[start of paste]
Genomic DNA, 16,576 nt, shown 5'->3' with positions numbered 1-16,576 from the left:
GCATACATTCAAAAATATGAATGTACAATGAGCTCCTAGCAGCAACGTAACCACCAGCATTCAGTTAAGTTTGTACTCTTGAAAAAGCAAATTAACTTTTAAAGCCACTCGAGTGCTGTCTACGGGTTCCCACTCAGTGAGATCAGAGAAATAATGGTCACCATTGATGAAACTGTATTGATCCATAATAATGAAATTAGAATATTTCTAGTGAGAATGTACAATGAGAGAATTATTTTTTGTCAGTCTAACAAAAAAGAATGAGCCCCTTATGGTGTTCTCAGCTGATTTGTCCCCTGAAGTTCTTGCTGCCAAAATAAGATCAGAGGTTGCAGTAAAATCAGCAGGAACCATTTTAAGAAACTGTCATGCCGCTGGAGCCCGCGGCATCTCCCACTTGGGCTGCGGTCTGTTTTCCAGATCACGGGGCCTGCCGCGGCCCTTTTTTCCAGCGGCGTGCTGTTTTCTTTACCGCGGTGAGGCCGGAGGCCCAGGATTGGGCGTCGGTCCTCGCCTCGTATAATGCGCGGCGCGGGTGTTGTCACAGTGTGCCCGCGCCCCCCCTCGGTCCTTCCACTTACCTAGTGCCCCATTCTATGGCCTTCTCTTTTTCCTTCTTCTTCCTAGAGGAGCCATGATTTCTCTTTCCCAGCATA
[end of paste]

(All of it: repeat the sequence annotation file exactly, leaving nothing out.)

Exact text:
Genomic DNA, 16,576 nt, shown 5'->3' with positions numbered 1-16,576 from the left:
GCATACATTCAAAAATATGAATGTACAATGAGCTCCTAGCAGCAACGTAACCACCAGCATTCAGTTAAGTTTGTACTCTTGAAAAAGCAAATTAACTTTTAAAGCCACTCGAGTGCTGTCTACGGGTTCCCACTCAGTGAGATCAGAGAAATAATGGTCACCATTGATGAAACTGTATTGATCCATAATAATGAAATTAGAATATTTCTAGTGAGAATGTACAATGAGAGAATTATTTTTTGTCAGTCTAACAAAAAAGAATGAGCCCCTTATGGTGTTCTCAGCTGATTTGTCCCCTGAAGTTCTTGCTGCCAAAATAAGATCAGAGGTTGCAGTAAAATCAGCAGGAACCATTTTAAGAAACTGTCATGCCGCTGGAGCCCGCGGCATCTCCCACTTGGGCTGCGGTCTGTTTTCCAGATCACGGGGCCTGCCGCGGCCCTTTTTTCCAGCGGCGTGCTGTTTTCTTTACCGCGGTGAGGCCGGAGGCCCAGGATTGGGCGTCGGTCCTCGCCTCGTATAATGCGCGGCGCGGGTGTTGTCACAGTGTGCCCGCGCCCCCCCTCGGTCCTTCCACTTACCTAGTGCCCCATTCTATGGCCTTCTCTTTTTCCTTCTTCTTCCTAGAGGAGCCATGATTTCTCTTTCCCAGCATA